Should we lift the sanctions on Russia?

Written by Olivier Schmitt, Associate Professor at Center for War Studies

Over the past few months, a number of European policy-makers, notably the pro-Russian European politicians from the far-right (and sometimes from the left), have called for lifting the sanctions imposed on Russia after Moscow’s invasion of Crimea in 2014. 

Usually, two arguments are pushed forward. First, European sanctions would be hurtful for European firms, which are banned from trading with Russia. Second, the sanctions would not “work”, and should then be lifted. It is then interesting to question the utility of sanctions in the international system.

 The type and functions of international sanctions
In very broad terms, sanctions can be defined as the imposition by a sender of measures designed to impose a cost on a receiver, short of the use of military force. As such, there is a wide variety of sanctions types which target different areas of interactions between states.

Cultural and sportive sanctions are usually symbolic, but are a mean for the international community, or a group of countries, to express their disagreement towards the target’s specific policy, without imposing further costs. For example, during the apartheid era, South-African teams were banned from a number of sports competitions.

Diplomatic sanctions target state representatives and key individuals. Diplomats, politicians or important personalities from the targeted state can have their visa denied, or be excluded from international organisations. 

In the wake of the Ukraine crisis in 2014, the European Union, the United States and other countries adopted a list of Russian individuals that would be denied entry visas in those countries. Russia retaliated a few days later by publishing a list of its own, targeting a number of Western officials.

Military sanctions target specific forms of military cooperation. Training programmes, arms deals or joint exercises can be suspended or cancelled. For example, France cancelled the selling of two warships of the Mistral-class to Russia after Moscow invaded Crimea and kept supporting an armed rebellion in Ukraine.

Economic santions are of two kinds: trade sanctions and financial sanctions. Trade sanctions are usually comprehensive, such as the embargo the US imposed on Cuba for several decades. Financial sanctions are more targeted, and usually consist of the freezing of the foreign assets of specific individuals.

Sanctions can have different functions, in particular signalling and coercing the receiver.

Signalling is an important aspect of what sanctions are supposed to achieve. By imposing sanctions, the sending state signals its discontent with another state’s policy, and leaves open the possibility for further measures. 

Signalling can also serve to stigmatize states breaking acknowledged international norms. The target audience of the signalling move can also be the sender’s own population, for example in order to satisfy a popular demand without jeopardizing further relations with the receiver.  

Coercing is the second potential role of sanctions. In this case, the goal is to force the target to change its policies by imposing a cost. The dynamic is similar to those observed in other forms of coercion (in particular military coercion), and there is usually a complementarity, and not a caricatural dichotomy, between sanctions (in particular economic sanctions) and military-based coercion.

In this context, the debate is not that much about whether sanctions “work” or not as whether they are the best tool available for policy-makers. Let’s take the example of a state willing to coerce another state. The available tools range from diplomatic measures (such as an initiative in a multilateral framework) to military force, and include economic sanctions.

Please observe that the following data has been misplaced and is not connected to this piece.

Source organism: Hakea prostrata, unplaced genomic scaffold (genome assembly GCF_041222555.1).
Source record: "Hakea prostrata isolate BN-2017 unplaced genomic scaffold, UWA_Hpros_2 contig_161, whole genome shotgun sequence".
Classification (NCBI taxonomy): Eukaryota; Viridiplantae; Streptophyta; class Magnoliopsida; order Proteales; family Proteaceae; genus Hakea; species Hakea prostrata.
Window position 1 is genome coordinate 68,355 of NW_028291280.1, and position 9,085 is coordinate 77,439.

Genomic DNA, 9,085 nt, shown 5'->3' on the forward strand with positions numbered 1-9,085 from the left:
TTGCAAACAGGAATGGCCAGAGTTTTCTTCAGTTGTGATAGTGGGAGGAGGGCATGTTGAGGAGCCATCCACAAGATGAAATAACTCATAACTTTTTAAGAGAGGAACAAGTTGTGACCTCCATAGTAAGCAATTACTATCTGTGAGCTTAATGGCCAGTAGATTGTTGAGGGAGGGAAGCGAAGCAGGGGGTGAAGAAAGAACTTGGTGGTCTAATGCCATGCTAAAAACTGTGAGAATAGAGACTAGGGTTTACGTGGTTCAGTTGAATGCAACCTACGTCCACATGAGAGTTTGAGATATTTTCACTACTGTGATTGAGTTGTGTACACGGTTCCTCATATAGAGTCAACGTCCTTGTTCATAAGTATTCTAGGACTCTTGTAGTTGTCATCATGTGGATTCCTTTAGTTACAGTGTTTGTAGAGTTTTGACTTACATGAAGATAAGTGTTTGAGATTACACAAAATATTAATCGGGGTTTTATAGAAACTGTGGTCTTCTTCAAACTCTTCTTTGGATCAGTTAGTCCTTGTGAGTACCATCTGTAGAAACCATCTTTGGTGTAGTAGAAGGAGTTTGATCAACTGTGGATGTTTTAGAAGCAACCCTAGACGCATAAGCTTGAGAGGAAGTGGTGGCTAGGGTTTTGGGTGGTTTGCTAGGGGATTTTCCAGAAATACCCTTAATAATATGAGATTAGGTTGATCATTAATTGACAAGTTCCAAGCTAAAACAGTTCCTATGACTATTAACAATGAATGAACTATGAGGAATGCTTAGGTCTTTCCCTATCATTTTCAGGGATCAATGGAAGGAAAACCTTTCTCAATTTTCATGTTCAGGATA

Depending on the situation, the use of military force is just unthinkable, and diplomatic measures would be considered insufficient. In such a case, economic sanctions would be the best available option, because it is the most tailored one.

 What about Russia?
In light of the function of sanctions elaborated above, two things are clear.

First, sanctions are part of the toolkit of statecraft and are an element of a strategic interaction. So it is normal not to be cost-free at that they will, to some degree, also hurt the sender’s (in this case European) companies: it is simply a case of power politics concerns trumping economics, something economists still have to learn to live with. 

Second, the question to ask is not so much whether sanctions “work” or not, but what are the possible alternatives. For a number of reasons, European states wanted to signal their disapproval of the grave breakdown of the European security order that was the invasion of Ukraine, without risking a military escalation. 

Coercion is not the primary goal of such sanctions (although they seem to hurt the Russian economy sufficiently badly for Moscow to intensively lobby for their lifting), but signalling is: European leaders acknowledged that Russia was getting increasingly confrontational and refused to legitimate the seizure of territory by force. They thus used sanctions to signal their condemnation without engaging a coercive action that could have led to a military escalation with Moscow.

Therefore, before debating lifting the sanctions, the following questions must be answered:

  • Has Moscow stopped supporting the rebels in Eastern Ukraine and removed its troops from Crimea?
  • Is Moscow respecting the ceasefire laid out by the Minsk agreements?
  • Do European leaders consider that it is now legitimate to invade a European territory without consequences?

If policy-makers can honestly answer “yes” to any of the above, lifting the sanctions on Russia could become a legitimate debate. If not, it is not time yet to consider this option.